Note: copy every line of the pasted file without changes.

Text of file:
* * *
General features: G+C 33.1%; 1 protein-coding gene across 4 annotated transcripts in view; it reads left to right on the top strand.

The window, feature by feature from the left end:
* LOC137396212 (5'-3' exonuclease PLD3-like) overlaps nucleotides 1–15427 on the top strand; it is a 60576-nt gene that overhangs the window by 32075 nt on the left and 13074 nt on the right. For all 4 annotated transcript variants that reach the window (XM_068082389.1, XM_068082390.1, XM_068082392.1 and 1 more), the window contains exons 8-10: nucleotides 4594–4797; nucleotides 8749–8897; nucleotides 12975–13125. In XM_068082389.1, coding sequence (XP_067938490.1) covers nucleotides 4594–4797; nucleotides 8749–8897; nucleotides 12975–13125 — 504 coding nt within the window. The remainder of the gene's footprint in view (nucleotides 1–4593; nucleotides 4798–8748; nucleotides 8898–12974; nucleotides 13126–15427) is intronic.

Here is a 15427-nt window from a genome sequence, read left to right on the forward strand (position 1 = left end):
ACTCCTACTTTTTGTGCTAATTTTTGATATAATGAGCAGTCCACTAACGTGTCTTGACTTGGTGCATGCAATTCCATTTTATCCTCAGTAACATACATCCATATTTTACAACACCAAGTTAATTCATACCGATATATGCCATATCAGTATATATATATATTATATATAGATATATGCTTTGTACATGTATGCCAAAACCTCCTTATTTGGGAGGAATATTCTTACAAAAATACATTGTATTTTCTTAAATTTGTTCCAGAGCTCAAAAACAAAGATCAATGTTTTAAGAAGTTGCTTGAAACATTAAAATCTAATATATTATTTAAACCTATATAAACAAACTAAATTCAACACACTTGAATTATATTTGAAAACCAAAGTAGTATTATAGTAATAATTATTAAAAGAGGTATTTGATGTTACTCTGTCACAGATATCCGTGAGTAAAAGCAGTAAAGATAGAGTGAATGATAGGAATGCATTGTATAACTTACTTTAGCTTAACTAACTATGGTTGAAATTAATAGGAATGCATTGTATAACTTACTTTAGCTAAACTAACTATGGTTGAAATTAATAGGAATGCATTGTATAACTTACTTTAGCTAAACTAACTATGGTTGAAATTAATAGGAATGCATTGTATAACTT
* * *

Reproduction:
General features: G+C 33.1%; 1 protein-coding gene across 4 annotated transcripts in view; it reads left to right on the top strand.

The window, feature by feature from the left end:
* LOC137396212 (5'-3' exonuclease PLD3-like) overlaps nucleotides 1–15427 on the top strand; it is a 60576-nt gene that overhangs the window by 32075 nt on the left and 13074 nt on the right. For all 4 annotated transcript variants that reach the window (XM_068082389.1, XM_068082390.1, XM_068082392.1 and 1 more), the window contains exons 8-10: nucleotides 4594–4797; nucleotides 8749–8897; nucleotides 12975–13125. In XM_068082389.1, coding sequence (XP_067938490.1) covers nucleotides 4594–4797; nucleotides 8749–8897; nucleotides 12975–13125 — 504 coding nt within the window. The remainder of the gene's footprint in view (nucleotides 1–4593; nucleotides 4798–8748; nucleotides 8898–12974; nucleotides 13126–15427) is intronic.

Here is a 15427-nt window from a genome sequence, read left to right on the forward strand (position 1 = left end):
ACTCCTACTTTTTGTGCTAATTTTTGATATAATGAGCAGTCCACTAACGTGTCTTGACTTGGTGCATGCAATTCCATTTTATCCTCAGTAACATACATCCATATTTTACAACACCAAGTTAATTCATACCGATATATGCCATATCAGTATATATATATATTATATATAGATATATGCTTTGTACATGTATGCCAAAACCTCCTTATTTGGGAGGAATATTCTTACAAAAATACATTGTATTTTCTTAAATTTGTTCCAGAGCTCAAAAACAAAGATCAATGTTTTAAGAAGTTGCTTGAAACATTAAAATCTAATATATTATTTAAACCTATATAAACAAACTAAATTCAACACACTTGAATTATATTTGAAAACCAAAGTAGTATTATAGTAATAATTATTAAAAGAGGTATTTGATGTTACTCTGTCACAGATATCCGTGAGTAAAAGCAGTAAAGATAGAGTGAATGATAGGAATGCATTGTATAACTTACTTTAGCTTAACTAACTATGGTTGAAATTAATAGGAATGCATTGTATAACTTACTTTAGCTAAACTAACTATGGTTGAAATTAATAGGAATGCATTGTATAACTTACTTTAGCTAAACTAACTATGGTTGAAATTAATAGGAATGCATTGTATAACTT